posted at 6:41 pm on April 19, 2017 by Ed Morrissey
It’s a good question, and last night’s disappointment in Georgia makes it even more acute. Before it became clear that the GA-06 special election would head to a runoff in two months, Democrat Jon Ossoff called the result “a victory for the ages.” Ahem:
OSSOFF here in Atlanta: “We may not know the outcome for some time… but there is no doubt this already a victory for the ages.”
— Robert Costa (@costareports) April 19, 2017
Other Democrats don’t see a victory for the ages, or even a moral victory. Instead, they wonder when they’ll see the first victory of the Trump era. As Politico’s Gabriel Benedetti points out, the prospects are growing dimmer rather than brighter after Ossoff failed to close the deal in Georgia. The party and its constituent activist groups may have to keep the angry energy up for a long, long time before they get to a win:
For all the anger, energy, and money swirling at the grassroots level, Democrats didn’t manage to pick off the first two Republican-held congressional seats they contended for in the Trump era, and the prospects aren’t markedly better in the next few House races coming up: the Montana race at the end of May, and the South Carolina contest on June 20.
Their best shot at knocking Donald Trump down a peg appears to be Ossoff’s runoff against Republican Karen Handel, also scheduled for June 20. But the Democrat will be an underdog in that contest, when there won’t be a crowded field of Republicans to splinter the vote.
After that, it’ll be another five months before the New Jersey and Virginia elections for governor, leaving some strategists and lawmakers wondering how to keep the furious rank-and-file voters engaged in fueling and funding the party’s comeback — especially given the sky-high expectations that surrounded Ossoff’s ultimately unsuccessful run at the 50-percent threshold that was necessary to win the seat outright.
In fact, compared to Hillary Clinton’s performance in the same district in November, this doesn’t even look like a moral victory, let alone one for the ages. Ossoff raised $8.3 million to campaign just in this district, giving him a huge advantage in a special election. His 48.1% of the vote was just a little over a point better than Hillary’s final result in GA-06 — 46.8%. That’s a pretty lousy return on investment, and the huge buildup of Ossoff’s chances by the national party may have damaged their credibility for the larger contest next year:
Now, with Ossoff falling short of an outright win despite an unprecedented surge of campaign cash and national attention — in a district which Hillary Clinton lost by just one point in 2016 — comes the potential for another round of finger-pointing within the party. The worry: that if operatives and voters continue their practice of quietly blaming each other for losses, as they did after a narrow defeat outside of Wichita last week, the current level of runaway enthusiasm and budding trust in the national party leadership could sputter out long before the 2018 midterms.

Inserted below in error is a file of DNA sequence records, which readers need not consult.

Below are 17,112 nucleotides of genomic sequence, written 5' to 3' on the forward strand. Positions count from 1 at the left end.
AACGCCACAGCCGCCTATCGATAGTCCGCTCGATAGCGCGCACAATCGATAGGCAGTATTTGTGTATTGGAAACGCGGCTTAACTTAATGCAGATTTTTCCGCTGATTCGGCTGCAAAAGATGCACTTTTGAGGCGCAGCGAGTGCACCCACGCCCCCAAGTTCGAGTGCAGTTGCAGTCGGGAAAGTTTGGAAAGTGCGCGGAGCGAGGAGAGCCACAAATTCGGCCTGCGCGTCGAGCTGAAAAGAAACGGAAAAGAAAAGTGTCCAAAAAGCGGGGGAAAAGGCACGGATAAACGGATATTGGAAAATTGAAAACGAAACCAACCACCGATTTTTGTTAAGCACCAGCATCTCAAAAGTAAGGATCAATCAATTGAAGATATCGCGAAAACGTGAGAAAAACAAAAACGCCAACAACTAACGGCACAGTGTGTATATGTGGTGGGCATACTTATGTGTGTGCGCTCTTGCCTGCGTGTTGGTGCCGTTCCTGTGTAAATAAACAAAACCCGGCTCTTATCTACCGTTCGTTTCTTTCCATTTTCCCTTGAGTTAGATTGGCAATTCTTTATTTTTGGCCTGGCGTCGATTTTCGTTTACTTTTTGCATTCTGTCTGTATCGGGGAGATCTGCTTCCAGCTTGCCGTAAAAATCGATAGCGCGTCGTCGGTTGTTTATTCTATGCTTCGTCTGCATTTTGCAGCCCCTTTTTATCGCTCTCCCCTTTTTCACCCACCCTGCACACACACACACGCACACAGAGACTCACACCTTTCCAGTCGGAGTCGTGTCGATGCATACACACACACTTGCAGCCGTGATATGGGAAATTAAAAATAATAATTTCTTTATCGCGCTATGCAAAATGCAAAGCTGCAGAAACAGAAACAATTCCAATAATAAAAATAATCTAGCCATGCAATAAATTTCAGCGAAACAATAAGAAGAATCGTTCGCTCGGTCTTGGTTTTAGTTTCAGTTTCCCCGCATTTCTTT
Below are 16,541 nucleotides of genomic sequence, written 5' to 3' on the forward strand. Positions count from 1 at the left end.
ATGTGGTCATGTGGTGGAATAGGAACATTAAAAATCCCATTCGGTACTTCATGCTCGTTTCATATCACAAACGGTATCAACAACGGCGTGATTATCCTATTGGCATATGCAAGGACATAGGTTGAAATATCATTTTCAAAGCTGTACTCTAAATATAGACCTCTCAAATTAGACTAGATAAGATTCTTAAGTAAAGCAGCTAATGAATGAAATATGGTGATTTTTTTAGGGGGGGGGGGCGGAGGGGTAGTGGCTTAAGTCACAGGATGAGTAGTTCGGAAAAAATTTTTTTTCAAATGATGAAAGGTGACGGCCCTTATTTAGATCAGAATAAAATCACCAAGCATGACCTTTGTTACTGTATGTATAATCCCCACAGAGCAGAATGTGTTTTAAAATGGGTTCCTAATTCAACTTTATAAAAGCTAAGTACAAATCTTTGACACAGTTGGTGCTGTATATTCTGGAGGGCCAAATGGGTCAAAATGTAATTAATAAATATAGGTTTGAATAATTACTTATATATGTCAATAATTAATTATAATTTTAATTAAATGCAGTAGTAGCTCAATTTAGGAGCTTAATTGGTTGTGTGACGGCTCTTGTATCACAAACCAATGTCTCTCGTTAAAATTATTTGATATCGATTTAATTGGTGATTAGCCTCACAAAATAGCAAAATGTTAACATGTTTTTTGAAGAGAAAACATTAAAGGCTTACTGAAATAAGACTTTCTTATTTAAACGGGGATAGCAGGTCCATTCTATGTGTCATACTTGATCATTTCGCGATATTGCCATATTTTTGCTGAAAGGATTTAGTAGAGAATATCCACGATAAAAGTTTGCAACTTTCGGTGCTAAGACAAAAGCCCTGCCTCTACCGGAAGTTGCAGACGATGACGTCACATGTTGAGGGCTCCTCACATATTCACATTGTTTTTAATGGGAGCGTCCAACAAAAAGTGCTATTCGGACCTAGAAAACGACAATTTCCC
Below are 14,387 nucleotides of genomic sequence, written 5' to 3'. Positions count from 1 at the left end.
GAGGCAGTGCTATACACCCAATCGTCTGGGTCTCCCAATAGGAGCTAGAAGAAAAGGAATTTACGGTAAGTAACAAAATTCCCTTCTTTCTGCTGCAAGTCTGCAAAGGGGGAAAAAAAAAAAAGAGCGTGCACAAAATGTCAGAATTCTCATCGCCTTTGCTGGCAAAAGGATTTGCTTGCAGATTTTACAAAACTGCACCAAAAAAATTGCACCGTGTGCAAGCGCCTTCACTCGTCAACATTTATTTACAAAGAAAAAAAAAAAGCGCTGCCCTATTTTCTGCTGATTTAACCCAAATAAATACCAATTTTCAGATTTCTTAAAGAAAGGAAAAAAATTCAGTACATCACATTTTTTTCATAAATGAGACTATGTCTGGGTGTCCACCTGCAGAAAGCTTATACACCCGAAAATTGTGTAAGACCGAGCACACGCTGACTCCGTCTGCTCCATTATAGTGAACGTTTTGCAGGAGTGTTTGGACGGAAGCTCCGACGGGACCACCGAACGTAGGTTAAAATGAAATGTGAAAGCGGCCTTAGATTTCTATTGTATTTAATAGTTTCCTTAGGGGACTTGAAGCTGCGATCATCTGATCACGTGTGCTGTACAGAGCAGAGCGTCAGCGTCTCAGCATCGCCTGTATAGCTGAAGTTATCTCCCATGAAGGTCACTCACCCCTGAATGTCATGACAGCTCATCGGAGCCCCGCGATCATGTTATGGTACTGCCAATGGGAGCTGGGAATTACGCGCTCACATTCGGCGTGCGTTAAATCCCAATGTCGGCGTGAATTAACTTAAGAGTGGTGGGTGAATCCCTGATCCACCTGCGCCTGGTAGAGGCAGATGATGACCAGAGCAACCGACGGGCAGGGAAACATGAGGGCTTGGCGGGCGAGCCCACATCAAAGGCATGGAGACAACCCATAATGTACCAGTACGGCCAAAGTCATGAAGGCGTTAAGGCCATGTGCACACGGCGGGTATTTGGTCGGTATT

It’s not just credibility that might get damaged, either. Democrats spent $8.3 million to win one House seat that they would almost certainly not be able to hold in the 2018 regular election anyway, a win which would have absolutely no impact on the party’s standing in Congress in the rest of the session. That would have been a foolish waste of resources even if Ossoff had managed to pull off a surprise win yesterday, and now it looks almost like gross political negligence. Those resources now won’t be available to defend one of the ten high-risk Senate Democrat incumbents coming up for re-election in 2018, and the continual disappointments will likely depress fundraising later in the cycle when the DNC and those incumbents really need it.
If there has been “budding trust in national party leadership,” this episode in wasting time and resources on pointless fights shows it’s hardly warranted.
What lessons should Democrats take from these “moral victories” “for the ages”? For one thing, it’s not enough to despise and demonize an opponent; it might make for good fundraising in the short run, but it’s not going to change voters or districts even while spending tons of cash organizing around it. More critically, though, these races prove that hard-progressive groups are not going to gain enough traction to make Democrats competitive in center-right districts, especially when they’re endorsing a return to Washington-establishment norms. If Democrats want to gain traction in center-right Middle America, they have to demonstrate that the party honors and rewards a center-right perspective rather than demeaning and demonizing it. That will become even more obvious in a general election cycle where voter turnout will return to a more predictable and representative model, rather than be subject to the spikes in special-election organizing — which so far hasn’t been enough for Democrats anyway.